Rupert Loydell is a writer, editor and abstract artist. His many books of poetry include Dear Mary (Shearsman, 2017) and The Return of the Man Who Has Everything(Shearsman 2015); and he has edited anthologies such as Yesterday’s Music Today (co-edited with Mike Ferguson, Knives Forks and Spoons Press 2014), and Troubles Swapped for Something Fresh: manifestos and unmanifestos (Salt, 2010)
Wherein the Trail Runner has 1000 Words for the Wind
Dick Westheimer has – in the company of his wife Debbie – lived, gardened and raised five children on their plot of land in rural southwest Ohio. He has taken up with poets and the writing of poetry to make sense of the world. He is a finalist for 2021 Rattle Poetry Prize. His poems have previously appeared in Rattle, Pine Mountain Sand and Gravel, Rise Up Review, and Sheila Na-Gig.
What The Monk Said
Stop going hungry
and plant the quiet of midnight
It will root in soft ground and spread
like melted wax into darkness
Listen for the call of the animals whose home
this is - the owl the bat
the night flying moth
They are leaves on the growing stem
(The scent of jasmine will smother
your garden walls
Let it crumble them)
Watch for the moonflower
Its pale petals open only
for the stars that drip milk onto the earth
like water and you will know
when it has drunk its fill
The night will be full
of a language no one has words for
not even you
The sky is your mirror now
See which of your faces looks back
and welcome it
This is your first fruit
Elodie Barnes is a writer and editor. Her work has been recently published / is forthcoming in Gone Lawn, Lunate, Wild Roof Journal, and Past Ten, and she is Books & Creative Writing Editor at Lucy Writers Platform. When not travelling, she lives on the edge of a wood in northern England and complains incessantly about the weather.
Vergine madre, figlia del tuo figlio. Dante
Mother of cracked stone.
Infant in robed arms. Haloes
gold wreathed with rosebuds.
A child’s feet bare, his
taupe hand on her silent heart.
Jesus and Mary.
Thy will be done, my child whom
I love forever.
Open wide eyes of
sorrow. O, mother mourner,
I no longer know.
Moná Ó Loideáin Rochelle’s poetry can be found or is forthcoming in The Southern Review, Spiritus, Notre Dame Review, Southword, and Wales Haiku Journal. She volunteers for Médecins Sans Frontières. Visit: https://www.linkedin.com/in/monatheresalydon/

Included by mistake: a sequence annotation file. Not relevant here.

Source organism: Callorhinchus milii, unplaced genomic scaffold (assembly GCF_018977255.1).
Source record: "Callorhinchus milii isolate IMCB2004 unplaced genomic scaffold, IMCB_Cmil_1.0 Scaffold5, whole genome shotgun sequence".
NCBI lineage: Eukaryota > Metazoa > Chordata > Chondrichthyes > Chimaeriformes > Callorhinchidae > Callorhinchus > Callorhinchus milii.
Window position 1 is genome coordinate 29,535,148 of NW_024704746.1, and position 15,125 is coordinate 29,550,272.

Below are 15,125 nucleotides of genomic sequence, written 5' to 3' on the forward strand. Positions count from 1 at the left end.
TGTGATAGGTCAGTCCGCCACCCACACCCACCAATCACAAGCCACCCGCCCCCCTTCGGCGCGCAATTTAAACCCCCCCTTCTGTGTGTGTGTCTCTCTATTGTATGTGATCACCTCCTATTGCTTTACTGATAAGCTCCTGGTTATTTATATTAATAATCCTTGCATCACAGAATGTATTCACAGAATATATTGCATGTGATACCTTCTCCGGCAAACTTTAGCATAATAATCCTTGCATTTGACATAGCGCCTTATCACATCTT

Triptych for CosmicMusic
A garden Temple, vegetation green--
photosynthesis and fruits meant to feed.
Yet we disdained divine call, and ate greed,
scorning the One who teaches how to sing.
We didn’t know how to make music, tunes
like meager porridge dribbled from our tongues.
We starved on our decorum, weakened lungs
no longer billowed once resounding rooms.
God scattered us, nutrition to be reaped
in silence. An invitation to hear
sacred heartbeats, and feed ourselves afresh.
But first we must cough up all that still creeps
inside—the toxins, constraining pride, fear.
We’ll have to face what we’ve tried to suppress.
Have we heard scars release their ancient moans?
From the bottom of the canyon, keening
that bounces off sheer escarpment, meaning
a belly is waking, finally known?
Kinetic energy is freed to gush
throughout a universe anemic—weak
muscles then receive ointment from the shriek.
Symphonies need the sound of salve jars crushed.
One Day Soon
Franciscan monastery replicates
Italian, Near Eastern pilgrimage sites.
In the Portiuncula, a widow’s mite
in aria: a humble voice creates
healing waves. I stand outside to receive.
Inspired, I head to the catacomb
of Christ. I enter its resonant home.
With a song from youth, I worship and grieve.
Amniotic sac pulsing, heart that beats,
bidding us babies to grow tongues, grow ears--
one day soon: lullabies around the crèche.